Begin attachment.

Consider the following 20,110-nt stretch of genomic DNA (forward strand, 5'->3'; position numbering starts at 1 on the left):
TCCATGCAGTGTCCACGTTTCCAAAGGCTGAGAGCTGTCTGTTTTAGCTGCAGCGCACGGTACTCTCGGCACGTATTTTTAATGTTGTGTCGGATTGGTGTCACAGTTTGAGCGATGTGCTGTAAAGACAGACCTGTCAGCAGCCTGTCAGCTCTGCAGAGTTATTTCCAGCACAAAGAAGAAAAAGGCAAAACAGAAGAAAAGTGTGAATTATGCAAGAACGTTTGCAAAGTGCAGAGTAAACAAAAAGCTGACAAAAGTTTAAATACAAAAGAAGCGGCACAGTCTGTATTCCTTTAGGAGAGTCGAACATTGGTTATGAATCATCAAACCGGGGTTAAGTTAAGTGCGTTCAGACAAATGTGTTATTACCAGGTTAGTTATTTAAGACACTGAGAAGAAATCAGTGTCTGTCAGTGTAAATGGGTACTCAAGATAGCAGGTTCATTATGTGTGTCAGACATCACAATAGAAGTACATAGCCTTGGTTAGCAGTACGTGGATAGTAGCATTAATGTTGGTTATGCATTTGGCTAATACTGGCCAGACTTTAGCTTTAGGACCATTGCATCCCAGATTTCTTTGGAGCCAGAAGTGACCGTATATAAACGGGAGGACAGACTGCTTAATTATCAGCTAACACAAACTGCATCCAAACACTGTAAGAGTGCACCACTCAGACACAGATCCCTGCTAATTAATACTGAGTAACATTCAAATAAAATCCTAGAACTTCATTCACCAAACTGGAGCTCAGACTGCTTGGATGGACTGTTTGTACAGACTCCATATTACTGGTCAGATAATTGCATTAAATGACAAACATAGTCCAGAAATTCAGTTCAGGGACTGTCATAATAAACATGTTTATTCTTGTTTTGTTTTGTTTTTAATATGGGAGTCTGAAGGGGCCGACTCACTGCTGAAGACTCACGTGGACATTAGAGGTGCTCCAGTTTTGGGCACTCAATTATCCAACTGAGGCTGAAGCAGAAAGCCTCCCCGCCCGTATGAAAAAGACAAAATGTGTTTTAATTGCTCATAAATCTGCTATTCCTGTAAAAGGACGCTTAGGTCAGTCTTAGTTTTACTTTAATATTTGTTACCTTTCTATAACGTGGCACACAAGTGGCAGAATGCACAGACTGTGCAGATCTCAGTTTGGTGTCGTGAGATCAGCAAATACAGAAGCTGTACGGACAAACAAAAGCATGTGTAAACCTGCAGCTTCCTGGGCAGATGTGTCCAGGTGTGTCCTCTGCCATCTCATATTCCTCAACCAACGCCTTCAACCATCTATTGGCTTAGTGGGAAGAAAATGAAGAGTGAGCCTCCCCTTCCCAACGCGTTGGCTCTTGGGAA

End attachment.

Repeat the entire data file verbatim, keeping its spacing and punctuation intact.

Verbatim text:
Consider the following 20,110-nt stretch of genomic DNA (forward strand, 5'->3'; position numbering starts at 1 on the left):
TCCATGCAGTGTCCACGTTTCCAAAGGCTGAGAGCTGTCTGTTTTAGCTGCAGCGCACGGTACTCTCGGCACGTATTTTTAATGTTGTGTCGGATTGGTGTCACAGTTTGAGCGATGTGCTGTAAAGACAGACCTGTCAGCAGCCTGTCAGCTCTGCAGAGTTATTTCCAGCACAAAGAAGAAAAAGGCAAAACAGAAGAAAAGTGTGAATTATGCAAGAACGTTTGCAAAGTGCAGAGTAAACAAAAAGCTGACAAAAGTTTAAATACAAAAGAAGCGGCACAGTCTGTATTCCTTTAGGAGAGTCGAACATTGGTTATGAATCATCAAACCGGGGTTAAGTTAAGTGCGTTCAGACAAATGTGTTATTACCAGGTTAGTTATTTAAGACACTGAGAAGAAATCAGTGTCTGTCAGTGTAAATGGGTACTCAAGATAGCAGGTTCATTATGTGTGTCAGACATCACAATAGAAGTACATAGCCTTGGTTAGCAGTACGTGGATAGTAGCATTAATGTTGGTTATGCATTTGGCTAATACTGGCCAGACTTTAGCTTTAGGACCATTGCATCCCAGATTTCTTTGGAGCCAGAAGTGACCGTATATAAACGGGAGGACAGACTGCTTAATTATCAGCTAACACAAACTGCATCCAAACACTGTAAGAGTGCACCACTCAGACACAGATCCCTGCTAATTAATACTGAGTAACATTCAAATAAAATCCTAGAACTTCATTCACCAAACTGGAGCTCAGACTGCTTGGATGGACTGTTTGTACAGACTCCATATTACTGGTCAGATAATTGCATTAAATGACAAACATAGTCCAGAAATTCAGTTCAGGGACTGTCATAATAAACATGTTTATTCTTGTTTTGTTTTGTTTTTAATATGGGAGTCTGAAGGGGCCGACTCACTGCTGAAGACTCACGTGGACATTAGAGGTGCTCCAGTTTTGGGCACTCAATTATCCAACTGAGGCTGAAGCAGAAAGCCTCCCCGCCCGTATGAAAAAGACAAAATGTGTTTTAATTGCTCATAAATCTGCTATTCCTGTAAAAGGACGCTTAGGTCAGTCTTAGTTTTACTTTAATATTTGTTACCTTTCTATAACGTGGCACACAAGTGGCAGAATGCACAGACTGTGCAGATCTCAGTTTGGTGTCGTGAGATCAGCAAATACAGAAGCTGTACGGACAAACAAAAGCATGTGTAAACCTGCAGCTTCCTGGGCAGATGTGTCCAGGTGTGTCCTCTGCCATCTCATATTCCTCAACCAACGCCTTCAACCATCTATTGGCTTAGTGGGAAGAAAATGAAGAGTGAGCCTCCCCTTCCCAACGCGTTGGCTCTTGGGAA